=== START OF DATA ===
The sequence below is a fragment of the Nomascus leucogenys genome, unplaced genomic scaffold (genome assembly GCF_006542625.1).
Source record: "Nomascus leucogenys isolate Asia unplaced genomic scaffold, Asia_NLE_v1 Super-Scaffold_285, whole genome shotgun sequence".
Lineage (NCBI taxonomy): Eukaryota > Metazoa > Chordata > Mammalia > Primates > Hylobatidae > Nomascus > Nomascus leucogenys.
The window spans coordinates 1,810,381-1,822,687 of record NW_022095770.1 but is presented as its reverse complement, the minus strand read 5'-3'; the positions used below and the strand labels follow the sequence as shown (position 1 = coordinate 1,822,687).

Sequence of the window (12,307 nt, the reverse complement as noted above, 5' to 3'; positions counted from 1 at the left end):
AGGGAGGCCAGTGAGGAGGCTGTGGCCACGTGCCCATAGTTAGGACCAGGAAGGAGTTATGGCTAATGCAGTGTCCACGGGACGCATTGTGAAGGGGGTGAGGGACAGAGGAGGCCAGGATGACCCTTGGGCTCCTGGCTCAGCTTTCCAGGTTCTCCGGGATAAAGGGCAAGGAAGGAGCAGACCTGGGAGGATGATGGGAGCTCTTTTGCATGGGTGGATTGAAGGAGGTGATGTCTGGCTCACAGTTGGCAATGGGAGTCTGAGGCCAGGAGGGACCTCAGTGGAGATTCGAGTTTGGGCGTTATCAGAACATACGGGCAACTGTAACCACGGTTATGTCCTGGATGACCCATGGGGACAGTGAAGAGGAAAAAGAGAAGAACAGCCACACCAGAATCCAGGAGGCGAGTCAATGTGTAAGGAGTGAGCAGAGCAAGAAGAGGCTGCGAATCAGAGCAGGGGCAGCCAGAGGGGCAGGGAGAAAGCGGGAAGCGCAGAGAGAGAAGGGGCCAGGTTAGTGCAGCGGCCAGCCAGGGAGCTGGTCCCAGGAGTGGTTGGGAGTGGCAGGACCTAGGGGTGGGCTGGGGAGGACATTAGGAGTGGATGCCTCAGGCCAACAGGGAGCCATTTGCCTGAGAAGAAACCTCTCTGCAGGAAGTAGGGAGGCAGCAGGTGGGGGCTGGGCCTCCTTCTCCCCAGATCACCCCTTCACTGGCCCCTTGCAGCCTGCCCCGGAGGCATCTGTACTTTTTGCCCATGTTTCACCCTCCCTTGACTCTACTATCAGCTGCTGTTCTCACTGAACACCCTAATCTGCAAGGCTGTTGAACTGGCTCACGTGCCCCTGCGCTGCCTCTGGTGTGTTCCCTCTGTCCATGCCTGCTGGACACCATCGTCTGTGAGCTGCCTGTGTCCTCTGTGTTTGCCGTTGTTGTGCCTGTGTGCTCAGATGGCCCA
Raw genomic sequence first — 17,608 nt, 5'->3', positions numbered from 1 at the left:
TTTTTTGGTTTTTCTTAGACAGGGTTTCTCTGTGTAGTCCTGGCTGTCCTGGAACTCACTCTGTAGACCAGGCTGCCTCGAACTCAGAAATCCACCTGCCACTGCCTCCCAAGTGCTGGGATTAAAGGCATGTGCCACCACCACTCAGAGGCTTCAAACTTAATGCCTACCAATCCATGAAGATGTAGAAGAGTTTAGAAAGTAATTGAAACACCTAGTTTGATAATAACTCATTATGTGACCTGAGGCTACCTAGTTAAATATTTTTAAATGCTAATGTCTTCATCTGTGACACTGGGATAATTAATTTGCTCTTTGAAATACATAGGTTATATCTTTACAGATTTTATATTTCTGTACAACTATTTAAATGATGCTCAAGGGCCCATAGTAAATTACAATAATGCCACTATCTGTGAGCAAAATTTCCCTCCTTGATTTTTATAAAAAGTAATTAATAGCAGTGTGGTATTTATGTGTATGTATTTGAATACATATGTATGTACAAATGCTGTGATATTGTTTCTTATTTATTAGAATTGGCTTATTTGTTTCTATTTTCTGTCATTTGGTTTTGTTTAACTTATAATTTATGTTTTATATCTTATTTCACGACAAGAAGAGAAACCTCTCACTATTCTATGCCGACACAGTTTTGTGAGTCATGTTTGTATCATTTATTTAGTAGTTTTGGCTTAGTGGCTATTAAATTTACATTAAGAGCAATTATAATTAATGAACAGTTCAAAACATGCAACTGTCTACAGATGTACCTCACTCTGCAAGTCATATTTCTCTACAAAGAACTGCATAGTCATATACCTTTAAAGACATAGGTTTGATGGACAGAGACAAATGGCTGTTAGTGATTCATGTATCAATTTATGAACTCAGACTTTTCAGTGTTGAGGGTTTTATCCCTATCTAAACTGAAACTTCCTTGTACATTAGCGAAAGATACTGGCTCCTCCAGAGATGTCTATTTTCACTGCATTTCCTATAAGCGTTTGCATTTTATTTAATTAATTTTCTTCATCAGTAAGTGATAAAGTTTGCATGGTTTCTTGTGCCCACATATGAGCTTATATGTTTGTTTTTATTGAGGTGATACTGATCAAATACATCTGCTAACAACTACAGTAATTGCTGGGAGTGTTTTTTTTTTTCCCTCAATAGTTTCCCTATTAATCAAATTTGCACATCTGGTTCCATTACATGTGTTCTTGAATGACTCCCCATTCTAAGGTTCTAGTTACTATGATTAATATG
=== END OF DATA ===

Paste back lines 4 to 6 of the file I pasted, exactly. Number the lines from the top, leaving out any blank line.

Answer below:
The window spans coordinates 1,810,381-1,822,687 of record NW_022095770.1 but is presented as its reverse complement, the minus strand read 5'-3'; the positions used below and the strand labels follow the sequence as shown (position 1 = coordinate 1,822,687).

Sequence of the window (12,307 nt, the reverse complement as noted above, 5' to 3'; positions counted from 1 at the left end):
AGGGAGGCCAGTGAGGAGGCTGTGGCCACGTGCCCATAGTTAGGACCAGGAAGGAGTTATGGCTAATGCAGTGTCCACGGGACGCATTGTGAAGGGGGTGAGGGACAGAGGAGGCCAGGATGACCCTTGGGCTCCTGGCTCAGCTTTCCAGGTTCTCCGGGATAAAGGGCAAGGAAGGAGCAGACCTGGGAGGATGATGGGAGCTCTTTTGCATGGGTGGATTGAAGGAGGTGATGTCTGGCTCACAGTTGGCAATGGGAGTCTGAGGCCAGGAGGGACCTCAGTGGAGATTCGAGTTTGGGCGTTATCAGAACATACGGGCAACTGTAACCACGGTTATGTCCTGGATGACCCATGGGGACAGTGAAGAGGAAAAAGAGAAGAACAGCCACACCAGAATCCAGGAGGCGAGTCAATGTGTAAGGAGTGAGCAGAGCAAGAAGAGGCTGCGAATCAGAGCAGGGGCAGCCAGAGGGGCAGGGAGAAAGCGGGAAGCGCAGAGAGAGAAGGGGCCAGGTTAGTGCAGCGGCCAGCCAGGGAGCTGGTCCCAGGAGTGGTTGGGAGTGGCAGGACCTAGGGGTGGGCTGGGGAGGACATTAGGAGTGGATGCCTCAGGCCAACAGGGAGCCATTTGCCTGAGAAGAAACCTCTCTGCAGGAAGTAGGGAGGCAGCAGGTGGGGGCTGGGCCTCCTTCTCCCCAGATCACCCCTTCACTGGCCCCTTGCAGCCTGCCCCGGAGGCATCTGTACTTTTTGCCCATGTTTCACCCTCCCTTGACTCTACTATCAGCTGCTGTTCTCACTGAACACCCTAATCTGCAAGGCTGTTGAACTGGCTCACGTGCCCCTGCGCTGCCTCTGGTGTGTTCCCTCTGTCCATGCCTGCTGGACACCATCGTCTGTGAGCTGCCTGTGTCCTCTGTGTTTGCCGTTGTTGTGCCTGTGTGCTCAGATGGCCCA